Feb 5, 2015

HFM on a Linux "Exa-VM" (Virtual Exalogic image)

With the new version of HFM that Oracle released this week, we now have support for HFM on Linux servers. Now the support for Linux is available only on an Exalytics server so if you were planning on test driving HFM on Linux (say in a VM) you're out of luck, right? eeerrrr! wrong. You actually have a couple of options:

Option 1: you can actually take a commodity Linux installation (Oracle or RedHat) and follow my colleague's blog for basically "making it work" with OOB Linux.

An OOB Linux installation may not have all the correct packages installed, so you will be presented with a screen like the one below explaining the missing packages. Once you install these you're ready to install EPM Linux.

Now, follow Henri's blog here --> HFM Running On Commodity Linux and hopefully after you're done you will have a Linux VM with HFM running.

Option 2: With this option, you will actually be installing EPM in a virtual machine in VirtualBox using Oracle's Exalogic image. I was made aware of the ability to do this by other Infratects colleague (thanks Giacomo).  The blog to simulate Exalogic in a virtualbox VM is here Now, you don't have to actually follow the entire blog post to have a full Exalogic node(s) running, all you really need is to download and install the VM with the Oracle Exalogic image (step 4) and then install EPM on that.  This image is a specially "cooked" version of Oracle Linux version 5.9 (I used EL_x4-2_baseimage_linux_2.

The first thing I noticed, is that Hyperion doesn't complain about any missing RPM's etc.

You can choose to install whichever products you need:

It all installs very smoothly with no issues (remember the Common Components issue on Linux on

Once you're done installing EPM, go ahead and start it up and add an HFM application. It will work right away, now you have a Linux VM running HFM.

Now you can use the VM for demos, testing, development or just for bragging rights! :)



Feb 3, 2015

A brief glance at HFM from a techie perpsective

Now that is out, here's a brief look at some of the HFM features that have made it so far (from a techie perspective)

HFM Registry settings

In the past, in order to tune HFM applications or servers, you had to open up the Windows registry (regedit) and you had to follow the HFM tuning guide to add settings that would help you make your apps faster. Now that has been released, they have moved this functionality to the front-end making it possible for administrators to tweak these settings.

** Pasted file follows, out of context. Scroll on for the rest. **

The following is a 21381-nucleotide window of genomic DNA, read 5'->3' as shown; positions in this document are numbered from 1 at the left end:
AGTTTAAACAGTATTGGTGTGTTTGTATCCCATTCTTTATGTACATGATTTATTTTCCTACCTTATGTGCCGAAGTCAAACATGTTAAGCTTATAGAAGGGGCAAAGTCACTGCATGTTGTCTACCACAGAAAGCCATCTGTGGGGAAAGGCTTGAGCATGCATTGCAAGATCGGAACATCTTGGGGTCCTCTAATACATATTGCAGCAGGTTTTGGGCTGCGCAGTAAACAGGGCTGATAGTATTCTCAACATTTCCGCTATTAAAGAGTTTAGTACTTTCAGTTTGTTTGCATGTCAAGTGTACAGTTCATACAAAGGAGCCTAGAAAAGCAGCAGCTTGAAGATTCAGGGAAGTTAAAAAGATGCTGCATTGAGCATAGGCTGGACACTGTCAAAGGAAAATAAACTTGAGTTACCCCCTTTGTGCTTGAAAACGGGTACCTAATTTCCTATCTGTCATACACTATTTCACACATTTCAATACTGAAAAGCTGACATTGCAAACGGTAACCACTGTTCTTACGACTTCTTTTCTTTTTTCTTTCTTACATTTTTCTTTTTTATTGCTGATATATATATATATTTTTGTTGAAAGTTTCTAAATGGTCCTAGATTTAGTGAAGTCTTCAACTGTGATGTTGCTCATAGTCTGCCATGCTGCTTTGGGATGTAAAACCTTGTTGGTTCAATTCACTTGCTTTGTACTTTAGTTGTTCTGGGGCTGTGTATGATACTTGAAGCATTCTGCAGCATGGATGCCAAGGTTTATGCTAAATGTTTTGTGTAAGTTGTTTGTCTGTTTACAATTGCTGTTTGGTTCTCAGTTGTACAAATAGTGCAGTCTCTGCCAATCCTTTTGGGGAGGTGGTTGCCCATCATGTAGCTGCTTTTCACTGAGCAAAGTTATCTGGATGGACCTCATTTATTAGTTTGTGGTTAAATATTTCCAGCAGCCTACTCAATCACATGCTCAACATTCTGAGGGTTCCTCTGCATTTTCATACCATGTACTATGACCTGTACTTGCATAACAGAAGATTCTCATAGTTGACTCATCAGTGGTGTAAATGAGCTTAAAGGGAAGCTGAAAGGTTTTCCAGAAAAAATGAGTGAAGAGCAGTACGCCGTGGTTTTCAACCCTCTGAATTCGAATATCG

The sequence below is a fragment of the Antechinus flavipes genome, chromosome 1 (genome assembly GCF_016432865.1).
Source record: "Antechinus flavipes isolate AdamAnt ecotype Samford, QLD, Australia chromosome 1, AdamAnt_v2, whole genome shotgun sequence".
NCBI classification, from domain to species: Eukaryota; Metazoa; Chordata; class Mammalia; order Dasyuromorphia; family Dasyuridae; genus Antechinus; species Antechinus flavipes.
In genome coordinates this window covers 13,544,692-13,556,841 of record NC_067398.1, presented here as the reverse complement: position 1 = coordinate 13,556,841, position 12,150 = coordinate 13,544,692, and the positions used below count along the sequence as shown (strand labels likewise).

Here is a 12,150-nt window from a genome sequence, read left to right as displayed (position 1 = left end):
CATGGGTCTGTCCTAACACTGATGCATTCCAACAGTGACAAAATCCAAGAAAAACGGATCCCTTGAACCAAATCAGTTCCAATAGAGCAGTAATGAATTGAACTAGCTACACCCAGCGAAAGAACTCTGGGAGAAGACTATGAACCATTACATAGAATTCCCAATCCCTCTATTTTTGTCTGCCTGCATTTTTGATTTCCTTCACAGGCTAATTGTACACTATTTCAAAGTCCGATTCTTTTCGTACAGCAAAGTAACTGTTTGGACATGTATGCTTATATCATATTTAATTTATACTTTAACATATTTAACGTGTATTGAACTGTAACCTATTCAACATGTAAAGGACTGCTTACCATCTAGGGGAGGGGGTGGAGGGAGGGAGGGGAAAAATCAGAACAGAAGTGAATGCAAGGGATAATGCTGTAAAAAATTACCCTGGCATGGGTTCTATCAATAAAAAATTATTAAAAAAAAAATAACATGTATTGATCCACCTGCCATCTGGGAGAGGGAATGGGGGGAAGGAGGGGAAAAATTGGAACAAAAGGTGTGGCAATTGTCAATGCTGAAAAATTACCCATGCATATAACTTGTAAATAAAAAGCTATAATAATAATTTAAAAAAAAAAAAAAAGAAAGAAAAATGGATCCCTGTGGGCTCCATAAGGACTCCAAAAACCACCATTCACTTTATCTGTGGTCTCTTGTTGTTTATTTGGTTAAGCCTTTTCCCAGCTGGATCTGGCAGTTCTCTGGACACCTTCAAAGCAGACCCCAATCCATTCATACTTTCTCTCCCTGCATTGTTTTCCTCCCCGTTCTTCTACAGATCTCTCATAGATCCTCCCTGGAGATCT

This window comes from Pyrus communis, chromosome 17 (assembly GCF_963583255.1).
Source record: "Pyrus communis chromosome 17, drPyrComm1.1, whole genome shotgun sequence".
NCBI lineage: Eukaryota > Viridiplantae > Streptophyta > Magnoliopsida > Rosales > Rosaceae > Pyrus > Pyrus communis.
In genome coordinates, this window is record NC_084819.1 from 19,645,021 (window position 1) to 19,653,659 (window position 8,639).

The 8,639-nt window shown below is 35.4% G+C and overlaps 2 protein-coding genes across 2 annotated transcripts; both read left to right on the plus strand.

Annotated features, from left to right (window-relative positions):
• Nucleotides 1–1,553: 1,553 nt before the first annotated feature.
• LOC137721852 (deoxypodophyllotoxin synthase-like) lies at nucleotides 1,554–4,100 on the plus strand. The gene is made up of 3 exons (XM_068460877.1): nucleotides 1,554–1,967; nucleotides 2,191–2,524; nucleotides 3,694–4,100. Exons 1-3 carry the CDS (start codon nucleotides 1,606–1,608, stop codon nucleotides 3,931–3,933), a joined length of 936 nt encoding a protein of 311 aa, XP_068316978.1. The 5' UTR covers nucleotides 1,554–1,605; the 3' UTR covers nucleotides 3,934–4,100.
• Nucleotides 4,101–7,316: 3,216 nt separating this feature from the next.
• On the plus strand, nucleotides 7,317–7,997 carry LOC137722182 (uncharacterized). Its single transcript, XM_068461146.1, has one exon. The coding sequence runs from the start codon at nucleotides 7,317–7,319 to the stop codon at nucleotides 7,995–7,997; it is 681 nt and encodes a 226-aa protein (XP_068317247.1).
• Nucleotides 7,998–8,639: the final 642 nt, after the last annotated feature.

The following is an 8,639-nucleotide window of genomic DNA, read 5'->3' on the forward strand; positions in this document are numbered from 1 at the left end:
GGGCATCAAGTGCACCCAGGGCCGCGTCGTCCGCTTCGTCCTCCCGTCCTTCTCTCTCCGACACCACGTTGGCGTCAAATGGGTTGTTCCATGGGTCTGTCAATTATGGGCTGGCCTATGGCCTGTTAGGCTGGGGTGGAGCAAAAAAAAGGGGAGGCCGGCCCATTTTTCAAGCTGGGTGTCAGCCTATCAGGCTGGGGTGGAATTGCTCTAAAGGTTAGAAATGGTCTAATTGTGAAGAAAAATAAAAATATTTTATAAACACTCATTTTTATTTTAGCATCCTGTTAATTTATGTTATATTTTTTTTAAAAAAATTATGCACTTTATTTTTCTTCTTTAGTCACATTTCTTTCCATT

To access, you can go to "Consolidation Administration" and select the settings task

Then you will see the entire gamut of options that you can set

One setting that I found interesting is the "NumConsolidationThreads" option which sets the maximum number of consolidation threads per consolidation. This setting used to be capped at 8 threads, now it seems the cap has been increased to 24. Tread on this setting lightly though as you think you would automatically set this value to 24, but this can decrease performance if you have a low number of CPU cores.

Also, I did not see the "NumVBScriptEngines" parameter which was included in previous versions. This parameter would set the number of VBScript engines (as the name alludes to) in order to improve consolidation performance as there would be more engines to parse/execute rules as consolidations run. I'm assuming this setting is not required as the new HFM server service is Java based. Having said that, I still found the rules could be created using VBScript syntax.

HFM Processes

If you have administered HFM up to now, you must be aware of the HsvDataSource, HsxServer, CASSecurity, etc processes that are related to an HFM application. Well, you can say goodbye to those. When starting the new HFM Java Service, it seems to only start one process launched by the HsJavaService2 executable.

Linux/Unix/Exalytics Support

In the currently available binaries for download (on OTN), I could not see a Linux version of the HFM application download file, so as of now, I still cannot install HFM on a Linux box :(

From the OTN Site:

Extended Analytics

Another nice feature is the ability to configure a data source for extracting data (Extended Analytics) in the "Consolidation Administration" screens. This used to be a pain in System 9 and 11.1.x versions. It got easier in 11.1.2.x but now it's exactly where it's supposed to be.

The data source can then be used to extract data out of your HFM application

That's all for now, will keep digging and reporting back what new and exciting things I find on